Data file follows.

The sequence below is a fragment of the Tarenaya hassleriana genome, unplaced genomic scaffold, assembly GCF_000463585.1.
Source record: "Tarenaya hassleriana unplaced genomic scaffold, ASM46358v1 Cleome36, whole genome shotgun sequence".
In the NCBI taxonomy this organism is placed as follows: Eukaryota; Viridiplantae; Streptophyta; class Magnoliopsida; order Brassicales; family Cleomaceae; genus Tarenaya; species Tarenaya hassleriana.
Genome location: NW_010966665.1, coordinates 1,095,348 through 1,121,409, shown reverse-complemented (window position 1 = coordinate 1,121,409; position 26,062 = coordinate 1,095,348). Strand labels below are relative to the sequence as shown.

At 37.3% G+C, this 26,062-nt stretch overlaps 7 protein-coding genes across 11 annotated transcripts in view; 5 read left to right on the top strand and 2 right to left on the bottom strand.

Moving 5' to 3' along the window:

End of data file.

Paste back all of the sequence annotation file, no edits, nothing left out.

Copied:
The sequence below is a fragment of the Tarenaya hassleriana genome, unplaced genomic scaffold, assembly GCF_000463585.1.
Source record: "Tarenaya hassleriana unplaced genomic scaffold, ASM46358v1 Cleome36, whole genome shotgun sequence".
In the NCBI taxonomy this organism is placed as follows: Eukaryota; Viridiplantae; Streptophyta; class Magnoliopsida; order Brassicales; family Cleomaceae; genus Tarenaya; species Tarenaya hassleriana.
Genome location: NW_010966665.1, coordinates 1,095,348 through 1,121,409, shown reverse-complemented (window position 1 = coordinate 1,121,409; position 26,062 = coordinate 1,095,348). Strand labels below are relative to the sequence as shown.

At 37.3% G+C, this 26,062-nt stretch overlaps 7 protein-coding genes across 11 annotated transcripts in view; 5 read left to right on the top strand and 2 right to left on the bottom strand.

Moving 5' to 3' along the window: